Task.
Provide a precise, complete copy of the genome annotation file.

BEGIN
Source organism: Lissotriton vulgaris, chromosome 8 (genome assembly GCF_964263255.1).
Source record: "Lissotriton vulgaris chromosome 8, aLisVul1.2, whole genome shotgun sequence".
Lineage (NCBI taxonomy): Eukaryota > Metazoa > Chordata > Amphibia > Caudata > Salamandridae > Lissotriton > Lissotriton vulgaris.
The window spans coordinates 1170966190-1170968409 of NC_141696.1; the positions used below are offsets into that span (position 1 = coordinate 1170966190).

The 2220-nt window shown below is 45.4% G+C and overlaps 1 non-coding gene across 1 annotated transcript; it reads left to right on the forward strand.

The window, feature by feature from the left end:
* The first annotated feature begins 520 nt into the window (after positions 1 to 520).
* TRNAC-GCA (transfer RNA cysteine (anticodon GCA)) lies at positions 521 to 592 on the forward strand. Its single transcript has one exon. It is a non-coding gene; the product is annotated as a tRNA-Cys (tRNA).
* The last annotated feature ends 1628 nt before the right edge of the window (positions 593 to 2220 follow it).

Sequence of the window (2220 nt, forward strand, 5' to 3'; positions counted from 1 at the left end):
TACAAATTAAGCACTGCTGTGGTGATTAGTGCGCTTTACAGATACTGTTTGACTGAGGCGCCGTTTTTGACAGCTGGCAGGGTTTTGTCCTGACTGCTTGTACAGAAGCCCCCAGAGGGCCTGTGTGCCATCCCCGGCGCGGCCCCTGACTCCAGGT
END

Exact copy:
Source organism: Lissotriton vulgaris, chromosome 8 (genome assembly GCF_964263255.1).
Source record: "Lissotriton vulgaris chromosome 8, aLisVul1.2, whole genome shotgun sequence".
Lineage (NCBI taxonomy): Eukaryota > Metazoa > Chordata > Amphibia > Caudata > Salamandridae > Lissotriton > Lissotriton vulgaris.
The window spans coordinates 1170966190-1170968409 of NC_141696.1; the positions used below are offsets into that span (position 1 = coordinate 1170966190).

The 2220-nt window shown below is 45.4% G+C and overlaps 1 non-coding gene across 1 annotated transcript; it reads left to right on the forward strand.

The window, feature by feature from the left end:
* The first annotated feature begins 520 nt into the window (after positions 1 to 520).
* TRNAC-GCA (transfer RNA cysteine (anticodon GCA)) lies at positions 521 to 592 on the forward strand. Its single transcript has one exon. It is a non-coding gene; the product is annotated as a tRNA-Cys (tRNA).
* The last annotated feature ends 1628 nt before the right edge of the window (positions 593 to 2220 follow it).

Sequence of the window (2220 nt, forward strand, 5' to 3'; positions counted from 1 at the left end):
TACAAATTAAGCACTGCTGTGGTGATTAGTGCGCTTTACAGATACTGTTTGACTGAGGCGCCGTTTTTGACAGCTGGCAGGGTTTTGTCCTGACTGCTTGTACAGAAGCCCCCAGAGGGCCTGTGTGCCATCCCCGGCGCGGCCCCTGACTCCAGGT